A government motion was defeated by 285 to 272, a majority of 13 votes.
Prime Minster David Cameron said it was clear Parliament does not want action and “the government will act accordingly”.
It effectively rules out British involvement in any US-led strikes against the Assad regime.
Labour leader Ed Miliband said the vote meant military action was “off the agenda”, and added that MPs had reacted against the prime minister’s “cavalier and reckless” leadership.
The defeat comes as a potential blow to the authority of Mr Cameron, who had already watered down a government motion proposing military action, in response to Labour’s demands for more evidence of Assad’s guilt.
White House deputy press secretary Josh Earnest said Thursday that the British foreign secretary has recognized America’s “right and ability” to make its own foreign policy decisions with regard to the crisis in Syria.
Earnest’s press conference came mere hours before British Parliament voted down the possibility of British military intervention in Syria, for which prime minister David Cameron was advocating. Cameron acknowledged Parliament’s decision and said “the government will act accordingly.”
But even though Britain won’t be joining in potential strikes on Syrian dictator Bashar al-Assad, the British government already granted the United States permission to make its own Syria decisions, according to Earnest.
“And we’ve also seen an acknowledgment from the [UK] foreign secretary about the United States’ right and ability to make our own foreign policy decisions that are in our national security interest,” said Earnest, who went on to read British Foreign Secretary William Hague’s statement granting decision-making independence to the commonwealth’s former American colonies.
But the push for strikes against the Syrian regime began to lose momentum as questions were raised about the intelligence underpinning the move. During a debate with lawmakers, he conceded that there was still a sliver of uncertainty about whether Assad truly was behind the attacks.
“In the end there is no 100 percent certainty about who is responsible,” Cameron said, although he insisted that officials were still as “as certain as possible” that Assad’s forces were responsible.
That was not enough for Britain’s Labour Party, which is still smarting from its ill-fated decision to champion the invasion of Iraq in 2003. The party announced its opposition to the move despite Cameron’s concessions, which included a promise to give U.N. inspectors time to report back to the Security Council and to do his outmost to secure a resolution there.
The opposition to President Obama launching unilateral military operations in Syria exploded on Thursday when dozens of liberal Democrats joined scores of conservative Republicans in warning the administration that any strikes without congressional approval would violate the Constitution.
In a letter to Obama, 53 liberal Democrats — including a long list of Congressional Black Caucus (CBC) members — argued that, while the human rights atrocities being committed by the forces of Syrian President Bashar Assad are “horrific,” they alone “should not draw us into an unwise war – especially without adhering to our own constitutional requirement.”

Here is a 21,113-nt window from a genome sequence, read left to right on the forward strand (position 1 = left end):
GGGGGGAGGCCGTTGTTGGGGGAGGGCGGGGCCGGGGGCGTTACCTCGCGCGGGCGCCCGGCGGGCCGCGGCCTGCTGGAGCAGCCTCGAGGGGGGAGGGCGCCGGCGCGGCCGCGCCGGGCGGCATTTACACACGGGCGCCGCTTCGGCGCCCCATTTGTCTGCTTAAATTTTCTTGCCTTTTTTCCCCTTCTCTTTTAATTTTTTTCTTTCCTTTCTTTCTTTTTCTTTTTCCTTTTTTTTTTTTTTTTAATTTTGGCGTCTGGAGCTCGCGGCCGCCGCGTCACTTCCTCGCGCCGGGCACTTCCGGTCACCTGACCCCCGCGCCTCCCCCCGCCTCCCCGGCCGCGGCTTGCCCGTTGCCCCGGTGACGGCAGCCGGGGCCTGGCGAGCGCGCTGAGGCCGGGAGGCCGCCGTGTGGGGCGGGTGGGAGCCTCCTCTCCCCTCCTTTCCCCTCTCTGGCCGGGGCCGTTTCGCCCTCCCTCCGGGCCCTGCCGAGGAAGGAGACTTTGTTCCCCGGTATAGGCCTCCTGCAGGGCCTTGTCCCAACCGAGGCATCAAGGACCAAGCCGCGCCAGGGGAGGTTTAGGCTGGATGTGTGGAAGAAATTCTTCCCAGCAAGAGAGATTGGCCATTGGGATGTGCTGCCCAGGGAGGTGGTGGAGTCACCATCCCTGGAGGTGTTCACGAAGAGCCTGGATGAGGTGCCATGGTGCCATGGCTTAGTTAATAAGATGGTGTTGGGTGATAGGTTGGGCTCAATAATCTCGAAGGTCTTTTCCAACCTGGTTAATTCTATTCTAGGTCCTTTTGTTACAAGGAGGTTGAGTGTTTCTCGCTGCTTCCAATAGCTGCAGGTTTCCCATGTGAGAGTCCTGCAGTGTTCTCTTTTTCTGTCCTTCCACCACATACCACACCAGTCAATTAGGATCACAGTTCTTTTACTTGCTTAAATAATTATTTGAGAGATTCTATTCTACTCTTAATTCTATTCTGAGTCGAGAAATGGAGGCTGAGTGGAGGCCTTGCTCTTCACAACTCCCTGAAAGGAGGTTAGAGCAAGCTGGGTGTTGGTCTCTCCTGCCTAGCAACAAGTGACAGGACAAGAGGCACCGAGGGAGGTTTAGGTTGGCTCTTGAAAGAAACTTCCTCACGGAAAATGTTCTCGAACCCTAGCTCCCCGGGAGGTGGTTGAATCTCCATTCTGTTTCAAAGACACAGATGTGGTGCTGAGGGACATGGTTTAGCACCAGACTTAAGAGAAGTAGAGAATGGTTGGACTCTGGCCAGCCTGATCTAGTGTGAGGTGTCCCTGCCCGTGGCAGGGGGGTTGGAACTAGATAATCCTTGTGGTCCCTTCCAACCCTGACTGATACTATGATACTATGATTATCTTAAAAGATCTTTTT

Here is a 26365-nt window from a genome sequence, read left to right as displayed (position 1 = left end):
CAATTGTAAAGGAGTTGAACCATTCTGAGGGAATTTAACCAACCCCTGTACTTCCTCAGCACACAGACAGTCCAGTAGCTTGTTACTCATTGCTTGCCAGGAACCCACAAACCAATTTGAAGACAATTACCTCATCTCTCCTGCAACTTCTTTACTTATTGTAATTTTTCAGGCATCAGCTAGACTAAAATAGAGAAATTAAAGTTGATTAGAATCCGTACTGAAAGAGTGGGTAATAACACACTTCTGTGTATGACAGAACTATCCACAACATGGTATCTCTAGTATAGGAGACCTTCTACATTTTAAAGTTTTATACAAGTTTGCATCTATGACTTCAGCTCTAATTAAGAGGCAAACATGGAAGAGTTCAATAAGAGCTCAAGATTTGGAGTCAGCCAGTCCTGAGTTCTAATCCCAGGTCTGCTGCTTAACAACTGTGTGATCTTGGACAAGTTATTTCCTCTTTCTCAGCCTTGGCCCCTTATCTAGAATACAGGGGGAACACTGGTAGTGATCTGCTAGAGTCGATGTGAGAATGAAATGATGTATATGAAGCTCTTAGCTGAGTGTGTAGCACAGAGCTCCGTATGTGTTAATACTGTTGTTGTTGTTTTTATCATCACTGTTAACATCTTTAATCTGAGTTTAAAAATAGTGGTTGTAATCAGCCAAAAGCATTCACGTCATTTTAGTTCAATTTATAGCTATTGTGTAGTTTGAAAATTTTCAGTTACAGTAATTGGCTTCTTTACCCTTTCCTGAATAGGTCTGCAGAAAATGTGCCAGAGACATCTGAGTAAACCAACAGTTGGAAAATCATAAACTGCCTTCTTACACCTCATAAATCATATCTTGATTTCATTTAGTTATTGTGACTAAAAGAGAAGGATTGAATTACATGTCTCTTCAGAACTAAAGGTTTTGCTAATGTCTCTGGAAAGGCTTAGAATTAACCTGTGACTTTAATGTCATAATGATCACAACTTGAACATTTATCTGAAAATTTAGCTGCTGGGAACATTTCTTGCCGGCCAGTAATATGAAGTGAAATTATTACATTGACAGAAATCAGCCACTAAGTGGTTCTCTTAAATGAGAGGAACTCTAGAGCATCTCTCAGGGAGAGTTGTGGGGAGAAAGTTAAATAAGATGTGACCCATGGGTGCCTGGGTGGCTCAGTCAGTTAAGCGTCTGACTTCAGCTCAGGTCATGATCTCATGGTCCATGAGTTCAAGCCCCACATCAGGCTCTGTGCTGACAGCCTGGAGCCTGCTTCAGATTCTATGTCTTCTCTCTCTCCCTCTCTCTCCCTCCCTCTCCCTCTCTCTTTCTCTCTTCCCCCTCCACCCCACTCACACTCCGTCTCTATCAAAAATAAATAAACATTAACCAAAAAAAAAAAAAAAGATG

“While we understand that as Commander in Chief you have a constitutional obligation to protect our national interests from direct attack, Congress has the constitutional obligation and power to approve military force, even if the United States or its direct interests (such as its embassies) have not been attacked or threatened with an attack,” reads the letter, which was spearheaded by Rep. Barbara Lee (D-Calif.), a former head of the CBC.
President Obama is prepared to move ahead with a limited military strike on Syria, administration officials said on Thursday, even with a rejection of such action by Britain’s Parliament, an increasingly restive Congress, and lacking an endorsement from the United Nations Security Council.
Although the officials cautioned that Mr. Obama had not made a final decision, all indications suggest that the strike could occur as soon as United Nations inspectors, who are investigating the Aug. 21 attack that killed hundreds of Syrians, leave the country. They are scheduled to depart Damascus, the capital, on Saturday.
The White House is to present its case for military action against Syria to Congressional leaders on Thursday night. Administration officials assert that the intelligence will show that forces loyal to President Bashar al-Assad carried out the chemical weapons attack in the suburbs of Damascus.
The “special relationship” has just become less special. One reasons links between Washington and London have generally been so close is that they could generally rely upon us in a fight. Now they can’t. And that might be because …
Britain is becoming less imperialist, and more European. This is probably the most important lesson to be learnt from tonight’s vote. In the past prime ministers have justified interventionist policies on the grounds that Britain is an outward-looking power that gets involved in the world, that tends to gets “stuck in”. This is normally explained as a legacy of our imperial past. But the public seem to have had enough. Any more wars? No thanks. We’re turning German. And that affects what the government does because …
Parliament matters more. Technically prime ministers do not need the support of the Commons to go to war. Sending troops into action is a prerogative power (meaning it can happen just on the prime minister’s say so). But Tony Blair allowed a vote on the Iraq war, and since then parliament has been flexing its muscles even more. Of course having a hung parliament helps. But this might be a good night to remember Robin Cook, whose gravestone carries the words: “I may not have succeeded in halting the war, but I did secure the right of parliament to decide on war.”